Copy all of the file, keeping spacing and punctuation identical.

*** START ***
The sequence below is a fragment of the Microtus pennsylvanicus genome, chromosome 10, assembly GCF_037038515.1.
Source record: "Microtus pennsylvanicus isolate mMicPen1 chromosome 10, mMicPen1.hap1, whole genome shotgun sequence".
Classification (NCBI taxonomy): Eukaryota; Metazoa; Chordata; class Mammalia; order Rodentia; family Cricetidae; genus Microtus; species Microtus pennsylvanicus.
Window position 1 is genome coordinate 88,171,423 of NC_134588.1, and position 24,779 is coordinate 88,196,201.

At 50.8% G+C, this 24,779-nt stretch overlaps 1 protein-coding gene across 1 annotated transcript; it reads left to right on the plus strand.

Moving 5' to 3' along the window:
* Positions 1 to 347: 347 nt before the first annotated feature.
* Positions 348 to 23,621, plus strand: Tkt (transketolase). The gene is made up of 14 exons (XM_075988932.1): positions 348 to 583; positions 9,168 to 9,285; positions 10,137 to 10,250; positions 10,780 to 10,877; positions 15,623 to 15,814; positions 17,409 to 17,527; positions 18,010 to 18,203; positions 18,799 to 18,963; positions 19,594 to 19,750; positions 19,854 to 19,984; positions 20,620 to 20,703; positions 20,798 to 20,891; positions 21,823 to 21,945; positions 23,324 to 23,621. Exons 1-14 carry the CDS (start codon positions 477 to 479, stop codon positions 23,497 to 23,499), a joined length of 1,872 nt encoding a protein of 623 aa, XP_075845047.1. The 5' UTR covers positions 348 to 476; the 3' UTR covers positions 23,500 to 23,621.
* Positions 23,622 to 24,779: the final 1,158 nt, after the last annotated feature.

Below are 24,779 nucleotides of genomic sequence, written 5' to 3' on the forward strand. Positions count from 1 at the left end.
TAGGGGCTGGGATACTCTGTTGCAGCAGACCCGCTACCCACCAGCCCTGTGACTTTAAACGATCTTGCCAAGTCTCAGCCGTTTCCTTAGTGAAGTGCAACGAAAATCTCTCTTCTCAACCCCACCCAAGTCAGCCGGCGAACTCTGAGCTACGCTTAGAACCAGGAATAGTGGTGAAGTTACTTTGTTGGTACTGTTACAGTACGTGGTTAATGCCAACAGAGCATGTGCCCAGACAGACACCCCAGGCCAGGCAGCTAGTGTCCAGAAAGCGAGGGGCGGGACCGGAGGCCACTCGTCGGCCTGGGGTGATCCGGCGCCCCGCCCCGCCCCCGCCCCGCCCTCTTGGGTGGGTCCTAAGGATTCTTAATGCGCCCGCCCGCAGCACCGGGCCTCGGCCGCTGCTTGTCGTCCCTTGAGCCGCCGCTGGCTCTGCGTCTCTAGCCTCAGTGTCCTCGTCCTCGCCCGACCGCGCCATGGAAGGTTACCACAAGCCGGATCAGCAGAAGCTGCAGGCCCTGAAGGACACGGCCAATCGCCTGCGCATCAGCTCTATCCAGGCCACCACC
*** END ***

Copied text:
The sequence below is a fragment of the Microtus pennsylvanicus genome, chromosome 10, assembly GCF_037038515.1.
Source record: "Microtus pennsylvanicus isolate mMicPen1 chromosome 10, mMicPen1.hap1, whole genome shotgun sequence".
Classification (NCBI taxonomy): Eukaryota; Metazoa; Chordata; class Mammalia; order Rodentia; family Cricetidae; genus Microtus; species Microtus pennsylvanicus.
Window position 1 is genome coordinate 88,171,423 of NC_134588.1, and position 24,779 is coordinate 88,196,201.

At 50.8% G+C, this 24,779-nt stretch overlaps 1 protein-coding gene across 1 annotated transcript; it reads left to right on the plus strand.

Moving 5' to 3' along the window:
* Positions 1 to 347: 347 nt before the first annotated feature.
* Positions 348 to 23,621, plus strand: Tkt (transketolase). The gene is made up of 14 exons (XM_075988932.1): positions 348 to 583; positions 9,168 to 9,285; positions 10,137 to 10,250; positions 10,780 to 10,877; positions 15,623 to 15,814; positions 17,409 to 17,527; positions 18,010 to 18,203; positions 18,799 to 18,963; positions 19,594 to 19,750; positions 19,854 to 19,984; positions 20,620 to 20,703; positions 20,798 to 20,891; positions 21,823 to 21,945; positions 23,324 to 23,621. Exons 1-14 carry the CDS (start codon positions 477 to 479, stop codon positions 23,497 to 23,499), a joined length of 1,872 nt encoding a protein of 623 aa, XP_075845047.1. The 5' UTR covers positions 348 to 476; the 3' UTR covers positions 23,500 to 23,621.
* Positions 23,622 to 24,779: the final 1,158 nt, after the last annotated feature.

Below are 24,779 nucleotides of genomic sequence, written 5' to 3' on the forward strand. Positions count from 1 at the left end.
TAGGGGCTGGGATACTCTGTTGCAGCAGACCCGCTACCCACCAGCCCTGTGACTTTAAACGATCTTGCCAAGTCTCAGCCGTTTCCTTAGTGAAGTGCAACGAAAATCTCTCTTCTCAACCCCACCCAAGTCAGCCGGCGAACTCTGAGCTACGCTTAGAACCAGGAATAGTGGTGAAGTTACTTTGTTGGTACTGTTACAGTACGTGGTTAATGCCAACAGAGCATGTGCCCAGACAGACACCCCAGGCCAGGCAGCTAGTGTCCAGAAAGCGAGGGGCGGGACCGGAGGCCACTCGTCGGCCTGGGGTGATCCGGCGCCCCGCCCCGCCCCCGCCCCGCCCTCTTGGGTGGGTCCTAAGGATTCTTAATGCGCCCGCCCGCAGCACCGGGCCTCGGCCGCTGCTTGTCGTCCCTTGAGCCGCCGCTGGCTCTGCGTCTCTAGCCTCAGTGTCCTCGTCCTCGCCCGACCGCGCCATGGAAGGTTACCACAAGCCGGATCAGCAGAAGCTGCAGGCCCTGAAGGACACGGCCAATCGCCTGCGCATCAGCTCTATCCAGGCCACCACC